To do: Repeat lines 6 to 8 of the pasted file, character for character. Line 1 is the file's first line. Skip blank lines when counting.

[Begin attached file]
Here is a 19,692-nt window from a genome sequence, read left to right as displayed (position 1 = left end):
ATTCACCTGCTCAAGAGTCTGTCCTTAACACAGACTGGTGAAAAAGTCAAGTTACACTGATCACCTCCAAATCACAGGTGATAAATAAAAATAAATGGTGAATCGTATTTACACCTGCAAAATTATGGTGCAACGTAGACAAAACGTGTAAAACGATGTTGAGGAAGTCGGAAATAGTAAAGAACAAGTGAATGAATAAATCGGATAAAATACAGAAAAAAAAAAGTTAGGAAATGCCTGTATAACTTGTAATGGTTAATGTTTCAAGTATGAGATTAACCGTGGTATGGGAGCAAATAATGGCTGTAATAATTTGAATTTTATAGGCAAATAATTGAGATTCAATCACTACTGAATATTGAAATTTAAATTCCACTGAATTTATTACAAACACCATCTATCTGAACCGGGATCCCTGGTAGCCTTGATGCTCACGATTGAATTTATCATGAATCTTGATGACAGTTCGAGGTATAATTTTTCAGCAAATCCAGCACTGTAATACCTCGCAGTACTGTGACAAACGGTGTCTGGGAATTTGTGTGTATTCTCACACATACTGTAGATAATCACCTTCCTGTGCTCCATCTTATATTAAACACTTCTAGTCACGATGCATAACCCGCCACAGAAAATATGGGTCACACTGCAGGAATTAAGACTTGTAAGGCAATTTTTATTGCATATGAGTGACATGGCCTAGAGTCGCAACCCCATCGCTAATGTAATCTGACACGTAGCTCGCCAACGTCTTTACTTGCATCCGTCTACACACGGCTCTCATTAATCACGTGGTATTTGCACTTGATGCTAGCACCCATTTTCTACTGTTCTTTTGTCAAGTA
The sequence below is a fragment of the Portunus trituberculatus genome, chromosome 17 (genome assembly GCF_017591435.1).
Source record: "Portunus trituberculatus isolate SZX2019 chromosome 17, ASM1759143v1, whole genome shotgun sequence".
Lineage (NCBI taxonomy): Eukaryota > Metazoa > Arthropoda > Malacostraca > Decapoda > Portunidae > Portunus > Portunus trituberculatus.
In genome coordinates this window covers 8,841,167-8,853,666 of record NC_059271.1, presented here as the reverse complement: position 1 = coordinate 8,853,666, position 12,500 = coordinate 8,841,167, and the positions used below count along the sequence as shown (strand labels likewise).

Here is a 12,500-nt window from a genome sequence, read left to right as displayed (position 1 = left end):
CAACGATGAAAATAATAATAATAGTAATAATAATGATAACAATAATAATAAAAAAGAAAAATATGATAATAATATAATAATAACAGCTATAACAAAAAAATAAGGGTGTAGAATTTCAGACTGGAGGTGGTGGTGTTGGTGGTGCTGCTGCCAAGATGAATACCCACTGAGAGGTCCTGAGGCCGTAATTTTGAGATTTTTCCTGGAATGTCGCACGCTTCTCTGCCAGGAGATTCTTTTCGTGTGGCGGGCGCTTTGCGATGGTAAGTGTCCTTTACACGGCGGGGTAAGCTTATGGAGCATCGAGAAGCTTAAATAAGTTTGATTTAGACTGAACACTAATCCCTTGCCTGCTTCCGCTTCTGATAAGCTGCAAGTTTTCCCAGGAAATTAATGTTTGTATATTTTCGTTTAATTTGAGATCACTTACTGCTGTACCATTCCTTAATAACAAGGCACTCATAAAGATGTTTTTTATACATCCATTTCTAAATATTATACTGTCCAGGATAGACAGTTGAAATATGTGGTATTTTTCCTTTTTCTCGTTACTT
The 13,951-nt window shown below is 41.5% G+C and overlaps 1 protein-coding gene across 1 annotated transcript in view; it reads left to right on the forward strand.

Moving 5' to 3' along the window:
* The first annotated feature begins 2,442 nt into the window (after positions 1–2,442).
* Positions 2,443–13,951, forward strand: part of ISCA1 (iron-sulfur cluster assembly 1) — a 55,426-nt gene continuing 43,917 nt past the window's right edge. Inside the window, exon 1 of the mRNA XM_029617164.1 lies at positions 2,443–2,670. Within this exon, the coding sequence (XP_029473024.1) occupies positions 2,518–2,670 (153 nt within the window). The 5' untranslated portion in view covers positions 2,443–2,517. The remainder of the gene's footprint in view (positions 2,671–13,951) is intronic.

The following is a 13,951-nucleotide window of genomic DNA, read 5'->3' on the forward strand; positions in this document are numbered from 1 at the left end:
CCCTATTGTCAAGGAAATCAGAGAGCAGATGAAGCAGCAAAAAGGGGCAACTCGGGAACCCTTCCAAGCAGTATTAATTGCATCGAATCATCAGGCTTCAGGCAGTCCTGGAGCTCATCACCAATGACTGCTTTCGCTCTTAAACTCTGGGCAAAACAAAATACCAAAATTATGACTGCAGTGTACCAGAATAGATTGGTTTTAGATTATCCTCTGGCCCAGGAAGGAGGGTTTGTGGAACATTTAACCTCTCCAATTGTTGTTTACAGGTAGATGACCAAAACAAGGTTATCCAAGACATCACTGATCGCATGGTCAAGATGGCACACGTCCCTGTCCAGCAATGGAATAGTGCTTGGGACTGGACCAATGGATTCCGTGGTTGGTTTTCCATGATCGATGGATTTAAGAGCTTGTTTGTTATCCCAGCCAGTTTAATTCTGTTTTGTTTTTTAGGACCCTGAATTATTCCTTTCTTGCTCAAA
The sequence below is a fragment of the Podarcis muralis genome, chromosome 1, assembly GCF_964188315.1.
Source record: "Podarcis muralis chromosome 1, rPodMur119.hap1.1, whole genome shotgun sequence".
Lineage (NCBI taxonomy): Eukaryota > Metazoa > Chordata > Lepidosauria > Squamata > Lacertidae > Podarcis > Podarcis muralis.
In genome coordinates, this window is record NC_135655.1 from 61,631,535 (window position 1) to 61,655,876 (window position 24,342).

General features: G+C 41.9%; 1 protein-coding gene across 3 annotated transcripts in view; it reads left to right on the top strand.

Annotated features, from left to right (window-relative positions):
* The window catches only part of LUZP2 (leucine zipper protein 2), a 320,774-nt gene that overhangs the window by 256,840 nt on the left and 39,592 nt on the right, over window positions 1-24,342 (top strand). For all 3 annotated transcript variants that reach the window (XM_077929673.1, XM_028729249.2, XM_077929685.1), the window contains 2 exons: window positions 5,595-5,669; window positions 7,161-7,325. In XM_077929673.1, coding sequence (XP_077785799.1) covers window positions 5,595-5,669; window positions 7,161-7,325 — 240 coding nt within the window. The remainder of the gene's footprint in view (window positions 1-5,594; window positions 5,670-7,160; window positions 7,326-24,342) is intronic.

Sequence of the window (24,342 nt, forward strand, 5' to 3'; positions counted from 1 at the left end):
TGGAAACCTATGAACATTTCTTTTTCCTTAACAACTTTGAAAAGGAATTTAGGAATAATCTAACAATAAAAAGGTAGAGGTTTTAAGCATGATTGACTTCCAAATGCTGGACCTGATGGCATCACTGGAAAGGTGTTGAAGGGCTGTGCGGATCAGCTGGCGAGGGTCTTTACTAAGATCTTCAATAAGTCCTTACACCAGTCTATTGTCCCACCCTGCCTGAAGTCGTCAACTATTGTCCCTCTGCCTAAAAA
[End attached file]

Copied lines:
In genome coordinates this window covers 8,841,167-8,853,666 of record NC_059271.1, presented here as the reverse complement: position 1 = coordinate 8,853,666, position 12,500 = coordinate 8,841,167, and the positions used below count along the sequence as shown (strand labels likewise).

Here is a 12,500-nt window from a genome sequence, read left to right as displayed (position 1 = left end):
CAACGATGAAAATAATAATAATAGTAATAATAATGATAACAATAATAATAAAAAAGAAAAATATGATAATAATATAATAATAACAGCTATAACAAAAAAATAAGGGTGTAGAATTTCAGACTGGAGGTGGTGGTGTTGGTGGTGCTGCTGCCAAGATGAATACCCACTGAGAGGTCCTGAGGCCGTAATTTTGAGATTTTTCCTGGAATGTCGCACGCTTCTCTGCCAGGAGATTCTTTTCGTGTGGCGGGCGCTTTGCGATGGTAAGTGTCCTTTACACGGCGGGGTAAGCTTATGGAGCATCGAGAAGCTTAAATAAGTTTGATTTAGACTGAACACTAATCCCTTGCCTGCTTCCGCTTCTGATAAGCTGCAAGTTTTCCCAGGAAATTAATGTTTGTATATTTTCGTTTAATTTGAGATCACTTACTGCTGTACCATTCCTTAATAACAAGGCACTCATAAAGATGTTTTTTATACATCCATTTCTAAATATTATACTGTCCAGGATAGACAGTTGAAATATGTGGTATTTTTCCTTTTTCTCGTTACTT